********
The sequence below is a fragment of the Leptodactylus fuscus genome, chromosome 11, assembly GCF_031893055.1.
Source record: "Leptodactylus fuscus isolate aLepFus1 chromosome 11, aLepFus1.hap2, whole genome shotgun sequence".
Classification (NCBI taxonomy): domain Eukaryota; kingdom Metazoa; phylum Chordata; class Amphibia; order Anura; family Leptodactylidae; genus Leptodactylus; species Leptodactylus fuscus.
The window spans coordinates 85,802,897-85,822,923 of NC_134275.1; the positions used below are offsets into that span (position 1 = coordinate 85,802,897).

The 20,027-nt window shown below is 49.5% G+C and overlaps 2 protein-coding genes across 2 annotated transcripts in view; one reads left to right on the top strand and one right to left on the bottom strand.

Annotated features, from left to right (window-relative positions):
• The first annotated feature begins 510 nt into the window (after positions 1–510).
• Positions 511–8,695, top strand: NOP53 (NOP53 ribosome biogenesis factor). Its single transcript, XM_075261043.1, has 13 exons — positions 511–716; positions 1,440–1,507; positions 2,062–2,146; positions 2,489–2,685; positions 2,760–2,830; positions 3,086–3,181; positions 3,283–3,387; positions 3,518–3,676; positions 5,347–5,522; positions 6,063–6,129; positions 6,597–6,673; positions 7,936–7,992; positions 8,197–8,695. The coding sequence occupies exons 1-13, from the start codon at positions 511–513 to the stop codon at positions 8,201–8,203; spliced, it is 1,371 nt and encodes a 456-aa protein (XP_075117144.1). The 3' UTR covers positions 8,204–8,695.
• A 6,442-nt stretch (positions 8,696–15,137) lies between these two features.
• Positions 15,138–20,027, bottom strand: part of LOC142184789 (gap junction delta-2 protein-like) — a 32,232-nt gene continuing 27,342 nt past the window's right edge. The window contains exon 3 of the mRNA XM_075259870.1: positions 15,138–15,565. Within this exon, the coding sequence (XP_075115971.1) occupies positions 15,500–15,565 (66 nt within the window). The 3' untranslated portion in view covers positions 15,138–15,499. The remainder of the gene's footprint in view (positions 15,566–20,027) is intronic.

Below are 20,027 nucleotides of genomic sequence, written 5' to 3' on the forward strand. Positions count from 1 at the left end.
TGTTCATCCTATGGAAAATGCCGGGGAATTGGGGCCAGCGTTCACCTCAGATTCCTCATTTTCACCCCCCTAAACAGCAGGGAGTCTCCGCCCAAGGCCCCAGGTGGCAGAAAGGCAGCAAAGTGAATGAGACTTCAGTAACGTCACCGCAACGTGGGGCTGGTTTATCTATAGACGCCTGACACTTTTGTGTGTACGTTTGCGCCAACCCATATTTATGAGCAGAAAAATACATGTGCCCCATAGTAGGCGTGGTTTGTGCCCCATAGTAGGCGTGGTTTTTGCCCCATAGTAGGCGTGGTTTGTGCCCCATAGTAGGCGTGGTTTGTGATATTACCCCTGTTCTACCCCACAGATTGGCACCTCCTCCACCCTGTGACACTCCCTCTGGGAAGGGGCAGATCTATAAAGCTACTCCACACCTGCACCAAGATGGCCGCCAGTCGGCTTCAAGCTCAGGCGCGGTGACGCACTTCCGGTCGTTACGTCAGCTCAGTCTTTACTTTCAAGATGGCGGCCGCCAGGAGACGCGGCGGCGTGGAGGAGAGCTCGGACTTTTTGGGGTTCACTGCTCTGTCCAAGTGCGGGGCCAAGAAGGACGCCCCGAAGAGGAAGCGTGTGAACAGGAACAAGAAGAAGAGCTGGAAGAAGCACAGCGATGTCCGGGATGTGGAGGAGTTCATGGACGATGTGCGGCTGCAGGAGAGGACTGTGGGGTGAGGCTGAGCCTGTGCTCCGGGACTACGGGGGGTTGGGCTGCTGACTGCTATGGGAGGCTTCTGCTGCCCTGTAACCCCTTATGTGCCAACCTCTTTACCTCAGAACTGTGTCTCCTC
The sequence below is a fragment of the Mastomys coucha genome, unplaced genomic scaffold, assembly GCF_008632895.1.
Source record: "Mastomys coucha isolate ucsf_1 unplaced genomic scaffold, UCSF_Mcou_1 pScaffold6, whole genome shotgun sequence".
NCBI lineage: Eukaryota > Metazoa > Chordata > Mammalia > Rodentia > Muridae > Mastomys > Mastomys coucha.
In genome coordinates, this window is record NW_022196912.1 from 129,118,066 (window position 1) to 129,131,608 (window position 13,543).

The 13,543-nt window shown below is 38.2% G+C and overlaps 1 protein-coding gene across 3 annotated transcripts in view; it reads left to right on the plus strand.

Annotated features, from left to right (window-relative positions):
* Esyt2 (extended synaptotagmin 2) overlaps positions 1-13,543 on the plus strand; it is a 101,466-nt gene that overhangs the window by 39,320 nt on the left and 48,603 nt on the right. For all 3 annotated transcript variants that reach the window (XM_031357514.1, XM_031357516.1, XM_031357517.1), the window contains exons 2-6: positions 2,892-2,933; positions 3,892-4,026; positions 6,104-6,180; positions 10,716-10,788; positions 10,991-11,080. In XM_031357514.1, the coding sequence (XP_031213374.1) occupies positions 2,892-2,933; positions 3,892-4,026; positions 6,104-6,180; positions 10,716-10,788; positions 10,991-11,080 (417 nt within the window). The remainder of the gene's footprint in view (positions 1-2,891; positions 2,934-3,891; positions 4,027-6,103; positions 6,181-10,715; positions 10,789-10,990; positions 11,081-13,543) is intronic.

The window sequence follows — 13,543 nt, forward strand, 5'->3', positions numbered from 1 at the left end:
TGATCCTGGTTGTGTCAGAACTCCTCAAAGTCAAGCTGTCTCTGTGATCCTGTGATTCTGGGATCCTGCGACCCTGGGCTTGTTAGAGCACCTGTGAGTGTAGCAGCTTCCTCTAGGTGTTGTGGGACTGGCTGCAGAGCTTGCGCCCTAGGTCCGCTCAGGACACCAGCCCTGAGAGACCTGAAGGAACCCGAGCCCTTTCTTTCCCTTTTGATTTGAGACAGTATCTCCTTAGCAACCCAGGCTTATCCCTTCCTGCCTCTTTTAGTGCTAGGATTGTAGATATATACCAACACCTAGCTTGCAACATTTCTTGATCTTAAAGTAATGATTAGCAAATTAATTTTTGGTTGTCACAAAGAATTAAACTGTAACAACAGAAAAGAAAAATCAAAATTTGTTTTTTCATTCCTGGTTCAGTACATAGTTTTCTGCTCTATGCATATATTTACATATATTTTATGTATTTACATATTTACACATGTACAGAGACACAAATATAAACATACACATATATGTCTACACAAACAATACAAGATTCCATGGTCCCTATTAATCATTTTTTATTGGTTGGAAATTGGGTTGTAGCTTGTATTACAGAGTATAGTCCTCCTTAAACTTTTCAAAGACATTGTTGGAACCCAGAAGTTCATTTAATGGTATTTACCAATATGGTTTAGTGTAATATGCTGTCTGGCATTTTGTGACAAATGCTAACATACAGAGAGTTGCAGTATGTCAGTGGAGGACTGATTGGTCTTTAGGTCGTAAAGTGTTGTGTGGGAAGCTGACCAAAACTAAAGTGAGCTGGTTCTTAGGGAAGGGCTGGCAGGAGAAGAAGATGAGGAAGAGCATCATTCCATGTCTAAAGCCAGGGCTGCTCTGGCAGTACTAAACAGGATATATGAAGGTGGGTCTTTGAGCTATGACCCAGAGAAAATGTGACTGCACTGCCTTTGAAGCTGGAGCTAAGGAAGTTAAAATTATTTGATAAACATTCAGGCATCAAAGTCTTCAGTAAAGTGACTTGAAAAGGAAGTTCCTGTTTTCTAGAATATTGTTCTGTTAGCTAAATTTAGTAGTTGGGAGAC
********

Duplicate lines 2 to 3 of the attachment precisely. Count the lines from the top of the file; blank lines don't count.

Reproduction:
Source record: "Leptodactylus fuscus isolate aLepFus1 chromosome 11, aLepFus1.hap2, whole genome shotgun sequence".
Classification (NCBI taxonomy): domain Eukaryota; kingdom Metazoa; phylum Chordata; class Amphibia; order Anura; family Leptodactylidae; genus Leptodactylus; species Leptodactylus fuscus.